Title: Differences in Gender Norms Between Countries: Are They Valid? The Issue of Measurement Invariance
Authors: WEZIAK-BIALOWOLSKA DOROTA MARIA
Citation: EUROPEAN JOURNAL OF POPULATION-REVUE EUROPEENNE DE DEMOGRAPHIE vol. 31 no. 1 p. 51-76
Publisher: SPRINGER
Publication Year: 2015
JRC N°: JRC89427
ISSN: 0168-6577
URI: http://link.springer.com/article/10.1007%2Fs10680-014-9329-6#page-1
http://publications.jrc.ec.europa.eu/repository/handle/JRC89427
DOI: 10.1007/s10680-014-9329-6
Type: Articles in periodicals and books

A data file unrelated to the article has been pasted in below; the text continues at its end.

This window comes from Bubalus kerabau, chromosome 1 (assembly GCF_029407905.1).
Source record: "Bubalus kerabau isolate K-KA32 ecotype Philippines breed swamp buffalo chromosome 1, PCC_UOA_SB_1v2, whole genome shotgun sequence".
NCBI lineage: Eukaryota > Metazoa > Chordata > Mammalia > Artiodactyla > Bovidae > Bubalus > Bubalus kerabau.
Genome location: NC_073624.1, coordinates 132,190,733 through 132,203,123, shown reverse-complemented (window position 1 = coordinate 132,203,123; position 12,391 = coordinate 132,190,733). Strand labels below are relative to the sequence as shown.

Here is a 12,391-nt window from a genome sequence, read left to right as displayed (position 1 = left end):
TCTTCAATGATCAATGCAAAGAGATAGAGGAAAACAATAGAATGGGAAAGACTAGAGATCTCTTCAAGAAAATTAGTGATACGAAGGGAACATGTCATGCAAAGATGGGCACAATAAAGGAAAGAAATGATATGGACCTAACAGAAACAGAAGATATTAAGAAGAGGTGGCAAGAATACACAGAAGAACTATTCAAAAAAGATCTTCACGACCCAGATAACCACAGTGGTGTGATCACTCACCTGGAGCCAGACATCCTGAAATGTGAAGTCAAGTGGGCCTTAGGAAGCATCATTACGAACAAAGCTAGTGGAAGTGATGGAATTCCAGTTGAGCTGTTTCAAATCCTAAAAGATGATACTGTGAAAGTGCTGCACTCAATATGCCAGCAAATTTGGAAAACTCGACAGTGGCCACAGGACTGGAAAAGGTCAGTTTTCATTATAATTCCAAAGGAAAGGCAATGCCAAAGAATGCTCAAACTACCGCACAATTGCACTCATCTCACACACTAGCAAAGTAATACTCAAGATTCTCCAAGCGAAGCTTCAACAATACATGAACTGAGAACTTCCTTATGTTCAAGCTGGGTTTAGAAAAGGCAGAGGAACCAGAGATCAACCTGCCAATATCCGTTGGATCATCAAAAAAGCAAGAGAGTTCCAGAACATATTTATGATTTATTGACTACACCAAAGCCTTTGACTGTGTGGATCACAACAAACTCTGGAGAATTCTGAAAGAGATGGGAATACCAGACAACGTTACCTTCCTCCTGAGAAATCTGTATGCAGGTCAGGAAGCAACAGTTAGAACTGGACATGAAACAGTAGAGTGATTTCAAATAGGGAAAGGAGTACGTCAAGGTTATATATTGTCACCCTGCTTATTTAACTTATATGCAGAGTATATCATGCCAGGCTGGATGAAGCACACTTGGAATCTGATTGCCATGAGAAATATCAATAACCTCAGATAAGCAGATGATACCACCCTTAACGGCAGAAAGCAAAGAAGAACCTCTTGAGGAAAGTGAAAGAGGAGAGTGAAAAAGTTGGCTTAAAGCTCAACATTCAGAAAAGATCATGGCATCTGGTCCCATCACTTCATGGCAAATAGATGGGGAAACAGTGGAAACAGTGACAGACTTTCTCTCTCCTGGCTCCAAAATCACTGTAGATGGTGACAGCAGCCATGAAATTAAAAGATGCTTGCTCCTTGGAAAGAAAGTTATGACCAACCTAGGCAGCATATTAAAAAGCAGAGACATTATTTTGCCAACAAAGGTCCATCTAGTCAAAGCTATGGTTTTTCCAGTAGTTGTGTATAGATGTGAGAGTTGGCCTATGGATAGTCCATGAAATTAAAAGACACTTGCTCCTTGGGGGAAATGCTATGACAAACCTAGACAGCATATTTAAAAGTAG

Abstract: The values and attitudes towards gender roles are often investigated and compared from a cross-country perspective without the proper statistical treatment of the measurement invariance (MI) assessment. This implies that the conclusions based on composite scales of gender norms, gender role attitudes or gender egalitarianism, to name only a few, may be questionable. In this study, we address this lack by investigating the cross-country MI properties of the Gender Equality Scale (GES) based on World Value Survey data. We use multi-group confirmatory factor analysis with and without alignment to determine the configural, weak, strong and strict MI. The results show that the concept of gender equality is not comparable across all countries involved in the survey. In particular, it seems to differ between Western Europe and Central and Eastern Europe. We claim that only selected Central and Eastern European countries exhibit a configural MI but fail to show full weak MI and definitely fail to show full strong and full strict MI. However, under the aligned measurement framework, we succeeded in showing that for these countries, comparisons of the country rankings with respect to the GES are valid provided that a correction for non-invariance of certain factor loadings and/or intercepts is applied. Our study shows that the most egalitarian gender role attitudes measured by the GES are observed in the Czech Republic, Hungary, Lithuania and Croatia. They are significantly higher than the gender equality attitudes recorded in the lowest scoring countries Poland, Slovakia, Albania and Romania.
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